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The Pattern of History

The Pattern of History

Another MotoGP™ weekend dominated by Jorge Lorenzo ahead of Sunday’s race, but does 2010 offer insight?

Silverstone, Misano, Aragon and now Motegi. All have seen Jorge Lorenzo dominate practice; in Japan he has led every session he participated in. His one lap pace is record breaking and his race pace almost untouchable. Can Valentino Rossi catch him or will he be forced to watch as Lorenzo streaks away into the distance, Rossi’s championship lead reducing with each second?

Race pace suggests Rossi will have to conjure up another magical setting change in Warm Up, he and his experienced crew of mechanics having performed this feat so many times before. In FP4 Lorenzo had six laps under the 1’45.4 mark, Rossi just two. ‘The Doctor’ has already reduced the gap from a staggering 0.733s after FP3 to a mere 0.081s in Q2 just hours later, if the trend continues he may be able to bring the fight to Lorenzo. The 2015 edition of the Japanese GP has Lorenzo hunting his third straight victory at the track, meanwhile Rossi hasn’t won there since 2008.

As seen in Aragon and Jerez and Mugello and Barcelona, if Lorenzo is able to make a run at the start he’s almost untouchable when given his own lines to run. For the first time since the French GP in 2010, Valentino Rossi will line up beside Lorenzo on the front row of the grid. When they started together in Le Mans it was Lorenzo who took victory, over five seconds clear of Rossi. The Italian is known as a ‘Sunday man’ the heat of competition spurring him onwards and he has learnt since 2010, adding a variety of weapons to his arsenal, not just through his recent successes with Yamaha but also through his troubles at Ducati. Rossi is always learning, always evolving and growing and that’s why he is still competitive in his 16th premier class season.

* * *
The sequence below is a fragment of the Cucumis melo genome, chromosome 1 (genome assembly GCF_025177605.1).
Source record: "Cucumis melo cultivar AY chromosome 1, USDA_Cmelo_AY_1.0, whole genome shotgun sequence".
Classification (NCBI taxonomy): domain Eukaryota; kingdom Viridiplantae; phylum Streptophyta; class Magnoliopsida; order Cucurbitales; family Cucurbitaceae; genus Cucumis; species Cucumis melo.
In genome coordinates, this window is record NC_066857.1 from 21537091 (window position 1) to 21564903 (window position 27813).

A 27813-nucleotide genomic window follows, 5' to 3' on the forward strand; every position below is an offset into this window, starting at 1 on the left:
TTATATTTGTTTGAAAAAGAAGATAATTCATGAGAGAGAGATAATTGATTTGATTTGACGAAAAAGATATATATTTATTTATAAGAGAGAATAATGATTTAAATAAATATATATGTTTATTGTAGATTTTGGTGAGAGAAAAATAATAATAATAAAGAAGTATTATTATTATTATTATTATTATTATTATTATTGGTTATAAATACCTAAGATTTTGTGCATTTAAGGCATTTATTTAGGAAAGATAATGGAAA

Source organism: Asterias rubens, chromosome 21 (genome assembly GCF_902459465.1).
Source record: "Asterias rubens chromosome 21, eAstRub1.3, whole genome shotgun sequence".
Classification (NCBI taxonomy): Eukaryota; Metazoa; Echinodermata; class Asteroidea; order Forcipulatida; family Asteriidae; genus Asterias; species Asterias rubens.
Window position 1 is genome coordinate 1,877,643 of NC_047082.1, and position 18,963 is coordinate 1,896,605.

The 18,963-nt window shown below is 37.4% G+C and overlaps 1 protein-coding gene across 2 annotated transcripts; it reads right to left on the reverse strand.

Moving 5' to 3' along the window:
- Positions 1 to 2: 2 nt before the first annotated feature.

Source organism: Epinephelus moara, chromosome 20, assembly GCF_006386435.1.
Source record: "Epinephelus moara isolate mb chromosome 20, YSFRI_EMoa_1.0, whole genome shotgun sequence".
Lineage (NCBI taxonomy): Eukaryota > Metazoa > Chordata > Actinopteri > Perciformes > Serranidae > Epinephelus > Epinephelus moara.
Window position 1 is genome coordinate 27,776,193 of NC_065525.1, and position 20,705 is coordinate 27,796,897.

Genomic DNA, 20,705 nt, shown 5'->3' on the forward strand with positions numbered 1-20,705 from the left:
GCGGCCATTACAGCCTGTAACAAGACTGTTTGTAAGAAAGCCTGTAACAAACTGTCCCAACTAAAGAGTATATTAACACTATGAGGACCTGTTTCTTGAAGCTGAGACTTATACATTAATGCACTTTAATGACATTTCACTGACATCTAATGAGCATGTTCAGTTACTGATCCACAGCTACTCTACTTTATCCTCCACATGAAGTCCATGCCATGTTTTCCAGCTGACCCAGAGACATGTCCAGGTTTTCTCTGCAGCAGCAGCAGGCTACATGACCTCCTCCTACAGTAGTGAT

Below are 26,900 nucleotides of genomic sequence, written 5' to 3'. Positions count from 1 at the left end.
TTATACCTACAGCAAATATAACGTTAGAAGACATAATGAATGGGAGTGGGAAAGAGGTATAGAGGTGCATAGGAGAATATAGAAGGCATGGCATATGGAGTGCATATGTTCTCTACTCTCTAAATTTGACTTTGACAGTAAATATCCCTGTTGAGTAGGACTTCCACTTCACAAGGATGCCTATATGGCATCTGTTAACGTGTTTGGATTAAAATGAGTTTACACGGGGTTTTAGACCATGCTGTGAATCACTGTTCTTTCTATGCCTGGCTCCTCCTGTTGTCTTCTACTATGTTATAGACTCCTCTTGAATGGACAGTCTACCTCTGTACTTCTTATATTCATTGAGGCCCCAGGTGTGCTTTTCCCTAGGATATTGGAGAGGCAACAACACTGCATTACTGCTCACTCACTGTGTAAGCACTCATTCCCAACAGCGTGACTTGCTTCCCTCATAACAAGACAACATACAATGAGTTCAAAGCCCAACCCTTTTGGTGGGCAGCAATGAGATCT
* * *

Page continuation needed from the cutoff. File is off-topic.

It seems as though the heavens are Rossi’s best hope again if can't find changes to improve. In Silverstone and Misano Rossi was able to adapt to the conditions better than Lorenzo, opening up a significant gap in the championship. If Lorenzo has one weakness it’s that he seems less confident in the mixed and wet conditions, Rossi’s strength is his consistency no matter what the track or what condition it's in.

The pattern is becoming all too familiar over a GP weekend: Lorenzo dominates in dry practice as everyone questions whether Rossi can produce Warm Up magic or have the skies once again come to his aid. Sometimes it has gone Rossi's way, but in Brno and Aragon it went in favour of Lorenzo. With just 14-points splitting the two MotoGP™ titans and four races still left, Rossi will need a bit of both if he wants a tenth world title because Lorenzo is gaining momentum.

2010 was also the year the pair had their historic Motegi clash, fighting harder than ever for third. While it’s still unknown if they’ll repeat the fairing bashing in 2015, it does look certain it will be for higher than third. Both riders are having the seasons of their lives, riding better than they ever have before as they each push the other to brake later, brake harder, carry more corner speed and accelerate sooner. Rossi and Marc Marquez (Repsol Honda) have had multiple on track battles, most notably in Argentina and Assen, but Lorenzo and Rossi have yet to really race each other. That could all change on Sunday if the pattern breaks.

MotoGP, 2015, MOTUL GRAND PRIX OF JAPAN, Q2, Valentino Rossi, Jorge Lorenzo, Movistar Yamaha MotoGP

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